“Mayor Pete” Says He Should’ve Responded Sooner To Ohio Disaster 

(PresidentialWire.com)- Caitlin Huey-Burns, a CBS Newsperson, said when talking to Secretary of Transportation Pete Buttigieg that she just had to question, since it did take him a couple of days to reply publicly, “do you regret not speaking out sooner?” 

When asked whether he agreed, Buttigieg said, “Absolutely. My only concern was making sure that our people there were safe and sound.” He should have said something sooner to express his feelings about what happened. 

Buttigieg said on Tuesday that he should have said something sooner about how he felt about the train derailment in East Palestine, Ohio, but that he refrained from doing so until he was satisfied that DOT personnel already in East Palestine “were all set.” 

Buttigieg also said in the interview that he hadn’t gone to East Palestine yet because he’s been trying to keep out of the way of the NTSB’s probe and because the government has been taking action there from the start. He said that his visit to the city would be action-oriented. 

And, indeed, it was. 

On Thursday, Buttigieg went to East Palestine, Ohio, where he flaunted a pair of shining brown boots, drawing the ire of Republicans on social media.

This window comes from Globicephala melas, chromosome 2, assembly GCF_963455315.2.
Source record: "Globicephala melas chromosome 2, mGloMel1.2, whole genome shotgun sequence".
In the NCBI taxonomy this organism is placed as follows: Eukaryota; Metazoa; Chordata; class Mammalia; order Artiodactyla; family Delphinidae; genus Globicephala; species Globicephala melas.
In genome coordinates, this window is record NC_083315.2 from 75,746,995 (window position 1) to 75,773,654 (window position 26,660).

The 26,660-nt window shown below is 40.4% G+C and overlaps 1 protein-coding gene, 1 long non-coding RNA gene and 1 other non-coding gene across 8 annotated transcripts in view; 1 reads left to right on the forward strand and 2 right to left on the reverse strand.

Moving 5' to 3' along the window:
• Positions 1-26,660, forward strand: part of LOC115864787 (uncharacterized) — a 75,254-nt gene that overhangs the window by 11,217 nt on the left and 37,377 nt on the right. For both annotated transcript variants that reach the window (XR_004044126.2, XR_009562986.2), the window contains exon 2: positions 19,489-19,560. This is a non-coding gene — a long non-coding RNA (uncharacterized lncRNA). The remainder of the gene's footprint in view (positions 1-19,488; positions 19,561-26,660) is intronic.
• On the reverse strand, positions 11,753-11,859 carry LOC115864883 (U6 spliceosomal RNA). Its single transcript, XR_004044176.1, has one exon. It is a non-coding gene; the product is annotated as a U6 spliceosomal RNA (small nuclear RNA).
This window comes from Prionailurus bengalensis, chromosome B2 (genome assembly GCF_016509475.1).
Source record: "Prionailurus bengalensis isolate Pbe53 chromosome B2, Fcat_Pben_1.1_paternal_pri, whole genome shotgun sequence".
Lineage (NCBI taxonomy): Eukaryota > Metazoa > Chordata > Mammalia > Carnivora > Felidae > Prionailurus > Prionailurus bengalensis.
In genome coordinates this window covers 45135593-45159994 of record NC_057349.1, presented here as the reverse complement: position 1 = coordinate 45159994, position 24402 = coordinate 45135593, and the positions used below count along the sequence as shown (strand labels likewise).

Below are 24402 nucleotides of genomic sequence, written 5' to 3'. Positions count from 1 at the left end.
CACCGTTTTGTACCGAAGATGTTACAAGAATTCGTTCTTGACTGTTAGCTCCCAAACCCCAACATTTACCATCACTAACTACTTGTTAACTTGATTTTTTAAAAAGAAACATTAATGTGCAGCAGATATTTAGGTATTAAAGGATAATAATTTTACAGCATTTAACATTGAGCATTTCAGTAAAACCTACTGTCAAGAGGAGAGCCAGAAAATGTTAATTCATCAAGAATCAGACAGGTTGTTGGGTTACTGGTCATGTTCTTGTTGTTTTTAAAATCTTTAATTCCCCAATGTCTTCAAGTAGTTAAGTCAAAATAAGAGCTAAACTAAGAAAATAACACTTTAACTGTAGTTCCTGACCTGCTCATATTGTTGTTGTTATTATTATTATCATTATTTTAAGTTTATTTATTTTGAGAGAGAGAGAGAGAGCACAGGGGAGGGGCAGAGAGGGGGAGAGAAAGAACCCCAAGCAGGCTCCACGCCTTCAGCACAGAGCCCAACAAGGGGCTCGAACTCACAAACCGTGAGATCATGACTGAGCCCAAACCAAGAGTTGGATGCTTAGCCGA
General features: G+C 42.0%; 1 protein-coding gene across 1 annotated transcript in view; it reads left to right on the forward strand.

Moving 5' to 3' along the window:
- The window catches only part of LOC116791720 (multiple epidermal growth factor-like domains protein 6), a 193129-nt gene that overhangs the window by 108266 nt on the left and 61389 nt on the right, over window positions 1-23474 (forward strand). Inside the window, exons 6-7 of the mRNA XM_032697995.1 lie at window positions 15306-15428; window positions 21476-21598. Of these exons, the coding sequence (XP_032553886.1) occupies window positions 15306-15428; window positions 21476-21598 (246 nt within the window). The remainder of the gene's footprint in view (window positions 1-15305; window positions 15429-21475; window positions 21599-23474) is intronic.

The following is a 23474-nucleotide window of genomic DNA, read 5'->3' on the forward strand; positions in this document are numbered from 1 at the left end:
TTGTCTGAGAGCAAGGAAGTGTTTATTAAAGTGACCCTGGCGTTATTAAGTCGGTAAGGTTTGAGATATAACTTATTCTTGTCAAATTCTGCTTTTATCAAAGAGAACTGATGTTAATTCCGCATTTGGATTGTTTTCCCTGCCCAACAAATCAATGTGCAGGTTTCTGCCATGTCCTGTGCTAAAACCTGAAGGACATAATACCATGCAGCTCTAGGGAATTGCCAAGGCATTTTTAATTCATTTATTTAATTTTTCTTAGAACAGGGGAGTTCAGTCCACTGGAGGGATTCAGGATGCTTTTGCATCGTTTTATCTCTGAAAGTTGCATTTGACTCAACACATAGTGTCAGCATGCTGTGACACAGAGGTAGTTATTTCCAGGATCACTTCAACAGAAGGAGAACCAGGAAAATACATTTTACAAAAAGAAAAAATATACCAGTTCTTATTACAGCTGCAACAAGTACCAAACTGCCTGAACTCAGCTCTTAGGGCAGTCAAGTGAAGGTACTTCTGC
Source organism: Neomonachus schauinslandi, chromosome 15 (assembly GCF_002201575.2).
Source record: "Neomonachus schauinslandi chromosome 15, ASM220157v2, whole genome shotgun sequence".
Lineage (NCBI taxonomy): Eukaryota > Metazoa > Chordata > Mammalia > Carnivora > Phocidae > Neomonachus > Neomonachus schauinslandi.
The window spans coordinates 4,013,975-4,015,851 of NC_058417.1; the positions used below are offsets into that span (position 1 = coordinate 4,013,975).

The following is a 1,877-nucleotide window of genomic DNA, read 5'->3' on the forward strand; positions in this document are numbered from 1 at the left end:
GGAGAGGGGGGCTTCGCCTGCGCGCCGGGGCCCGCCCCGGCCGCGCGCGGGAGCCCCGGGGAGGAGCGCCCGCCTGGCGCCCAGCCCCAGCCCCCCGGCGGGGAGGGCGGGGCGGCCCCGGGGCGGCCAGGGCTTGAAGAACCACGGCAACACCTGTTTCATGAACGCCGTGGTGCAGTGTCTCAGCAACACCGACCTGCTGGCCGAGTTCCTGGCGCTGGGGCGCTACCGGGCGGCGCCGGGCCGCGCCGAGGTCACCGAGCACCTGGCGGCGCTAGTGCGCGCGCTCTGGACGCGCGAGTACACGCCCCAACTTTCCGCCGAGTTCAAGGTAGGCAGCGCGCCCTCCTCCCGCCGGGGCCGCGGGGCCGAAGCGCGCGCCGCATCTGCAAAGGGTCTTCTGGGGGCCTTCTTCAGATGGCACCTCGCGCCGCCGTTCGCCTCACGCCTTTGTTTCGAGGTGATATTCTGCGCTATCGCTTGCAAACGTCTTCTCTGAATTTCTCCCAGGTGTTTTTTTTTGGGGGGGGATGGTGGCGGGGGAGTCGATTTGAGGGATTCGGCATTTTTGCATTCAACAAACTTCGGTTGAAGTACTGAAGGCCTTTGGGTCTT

Buttigieg, 41, examined the wreckage from the train crash and deadly chemical leak that rattled the community near the Pennsylvania state border on February 3. He was dressed casually in form-fitting slacks and leather dress boots. 

Abigail Marone, a spokeswoman for Missouri Republican Senator Josh Hawley, questioned if he was wearing dress shoes at a toxic chemical site. Her quip was accompanied by a ridiculing photograph showing Buttigieg with the boots and a vest with a photoshopped Carhartt insignia. 

Upon sharing a photo of the alleged footwear, Marone said, “Serious question, does @SecretaryPete believe these are work boots?” 

To which Townhall senior editor Matt Vespa retorted, “the most durable catastrophe gear… courtesy of Brooks Brothers.” 

Buttigieg has his pulse on the finger of something other than the American public.